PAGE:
Yesterday I posted a long write up of my thoughts on Fallout 3. In my haste to get that written and get off to bed, I forgot one of the main points I wanted to talk about, although in retrospect I think that it deserves its own post anyhow.
The Hacking Minigame
Scattered across the Wastes, whether in museums, house, or random places that just happen to have turrets nearby, you'll stumble across old computer terminals. These may be useless systems that just contain a random citizen's poetry about the current situation, or control the turret system you're about to walk into, or do anything in between. Some of the terminals are just open, these are almost always of the useless 'poetry' variety. Most, however, are password protected which gives you two ways to get inside of them. Ok, possibly three if there's a "D - none of the above" choice, Such as just blowing up the turret you want stopped.
The easiest way to get in is searching the surrounding area for a password. Yes, just like in real life, the denizens of the Wastes write down their password, and stick it in their desk (or in their pocket, or corpse...). I chuckled a little bit the first time I found one of these in a desk.
The normal way to break in to the terminal is the hacking minigame. I've seen a few of these over time, ranging from simple "Guess the password" Flash games, to HBH and Hack This Site, and this was probably the simplest one that captures the feel of real hacking.
When you open up a locked terminal, you'll see a screen like the following:
At the top you see 'Attempts Left', this starts at 4 most of the time, and counts down. If you ever use all your attempts, the computer is locked down, and unless you have a special skill you're out for good.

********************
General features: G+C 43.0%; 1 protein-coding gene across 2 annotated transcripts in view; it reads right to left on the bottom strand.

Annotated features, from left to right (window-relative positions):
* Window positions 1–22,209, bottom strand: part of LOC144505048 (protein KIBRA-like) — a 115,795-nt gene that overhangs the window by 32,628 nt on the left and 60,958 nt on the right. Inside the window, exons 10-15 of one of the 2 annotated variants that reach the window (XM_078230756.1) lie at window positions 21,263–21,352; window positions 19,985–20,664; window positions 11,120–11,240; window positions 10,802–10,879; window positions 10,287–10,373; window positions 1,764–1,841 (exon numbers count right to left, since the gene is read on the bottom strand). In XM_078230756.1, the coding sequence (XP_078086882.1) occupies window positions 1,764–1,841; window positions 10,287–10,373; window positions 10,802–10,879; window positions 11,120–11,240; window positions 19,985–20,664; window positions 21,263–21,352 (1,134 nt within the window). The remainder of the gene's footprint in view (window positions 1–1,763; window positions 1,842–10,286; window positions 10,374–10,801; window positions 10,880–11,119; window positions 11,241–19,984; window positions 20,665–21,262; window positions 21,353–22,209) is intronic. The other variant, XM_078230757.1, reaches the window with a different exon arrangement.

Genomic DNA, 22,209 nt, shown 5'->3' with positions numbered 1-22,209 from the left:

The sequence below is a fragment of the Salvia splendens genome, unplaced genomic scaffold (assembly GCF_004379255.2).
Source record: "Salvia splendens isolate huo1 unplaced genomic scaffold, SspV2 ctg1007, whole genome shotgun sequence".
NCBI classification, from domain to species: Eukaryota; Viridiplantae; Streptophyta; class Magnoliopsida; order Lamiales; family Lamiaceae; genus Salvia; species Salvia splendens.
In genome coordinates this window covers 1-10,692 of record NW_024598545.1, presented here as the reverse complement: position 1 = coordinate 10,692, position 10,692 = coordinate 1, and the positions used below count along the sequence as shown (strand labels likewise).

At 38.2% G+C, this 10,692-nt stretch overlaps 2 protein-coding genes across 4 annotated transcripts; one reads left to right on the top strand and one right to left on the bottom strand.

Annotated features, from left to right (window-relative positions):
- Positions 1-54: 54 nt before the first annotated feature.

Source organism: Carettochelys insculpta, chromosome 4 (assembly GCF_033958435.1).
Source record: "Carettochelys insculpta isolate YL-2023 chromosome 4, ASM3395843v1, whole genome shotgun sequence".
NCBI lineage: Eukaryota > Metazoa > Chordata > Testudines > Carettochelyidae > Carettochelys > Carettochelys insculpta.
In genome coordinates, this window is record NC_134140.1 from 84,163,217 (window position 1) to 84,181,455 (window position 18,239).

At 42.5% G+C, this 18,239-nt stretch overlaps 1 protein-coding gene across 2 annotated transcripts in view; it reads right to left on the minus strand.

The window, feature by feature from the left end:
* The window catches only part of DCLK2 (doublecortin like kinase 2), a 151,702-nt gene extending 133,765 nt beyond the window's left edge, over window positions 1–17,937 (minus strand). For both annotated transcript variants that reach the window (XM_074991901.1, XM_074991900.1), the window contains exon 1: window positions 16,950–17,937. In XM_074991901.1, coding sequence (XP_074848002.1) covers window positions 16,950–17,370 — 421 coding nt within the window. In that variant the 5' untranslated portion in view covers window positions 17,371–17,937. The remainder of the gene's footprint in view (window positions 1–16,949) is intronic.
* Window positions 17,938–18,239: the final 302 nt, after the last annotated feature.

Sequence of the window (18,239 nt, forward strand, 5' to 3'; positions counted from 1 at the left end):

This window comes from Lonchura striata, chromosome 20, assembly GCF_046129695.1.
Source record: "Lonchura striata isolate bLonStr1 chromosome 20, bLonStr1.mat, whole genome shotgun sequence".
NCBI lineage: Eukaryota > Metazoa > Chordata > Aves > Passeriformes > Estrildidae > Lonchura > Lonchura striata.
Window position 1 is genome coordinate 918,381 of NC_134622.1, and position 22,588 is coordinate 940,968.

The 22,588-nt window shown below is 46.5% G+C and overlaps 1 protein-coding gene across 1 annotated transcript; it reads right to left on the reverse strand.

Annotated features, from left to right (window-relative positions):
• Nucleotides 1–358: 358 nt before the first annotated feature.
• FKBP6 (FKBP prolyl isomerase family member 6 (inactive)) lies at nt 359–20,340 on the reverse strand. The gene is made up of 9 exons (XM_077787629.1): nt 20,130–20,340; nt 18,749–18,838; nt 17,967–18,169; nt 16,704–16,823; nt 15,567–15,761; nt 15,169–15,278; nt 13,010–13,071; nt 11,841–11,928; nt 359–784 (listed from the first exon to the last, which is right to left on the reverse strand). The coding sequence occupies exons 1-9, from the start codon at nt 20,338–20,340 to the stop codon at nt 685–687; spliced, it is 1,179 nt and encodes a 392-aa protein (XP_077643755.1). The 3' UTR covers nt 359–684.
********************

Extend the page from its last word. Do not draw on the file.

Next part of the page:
Below that is a bunch of plaintext and garbage. This is supposedly a recovered password file, and its up to you to figure out what's the correct password. You do this like Mastermind, you pick a plaintext string, and it'll tell you how many letters are correct, and in the correct spot. If the password was Grapes, and I clicked on Kitten I'd get back 1/6. Statistically this becomes very hard once you get up to hard terminals that have 8 characters and a bunch of choices. The way to make it easier is to look through the garbage for hints. Anytime you find matching braces, parenthesis, or brackets, you select the first one and it'll either remove a dud string, or replenish your allowance. Unlike the plaintext words, you must mouse over the first character in one of these garbage strings to see the whole thing highlighted. On my old TV this was a lesson in squinting and frustration, trying to pick out the parens from braces.
Once you correctly input the password, the computer is forever open to you (and you get 44 experience, regardless of level!).
The reason I liked this minigame, is its darn close to reality. Not in the actual skills used, but through the sifting through of a bunch of garbage, trying to figure out what's valuable and what's just another corrupted file. You have to sit there, be patient, and keep trying. In some cases you have to cancel your attempt because you're about to lock the system, and start all over again. Sure, when script kiddies can just release a botnet these factors are mitigated, but at the heart of it all, it comes down to noticing the little things (oh, look, an old Apache install), having to piece things together (Hmm, they plugged all the holes in Apache, but I noticed there's .php pages, maybe mod_php is old), and hoping you're going after a user that's careless enough to leave their password laying on the desk.
And of course, there's always the ability to bypass getting into the system, and simply pick the lock on the safe, or destroy a turret or two and forget about the system.
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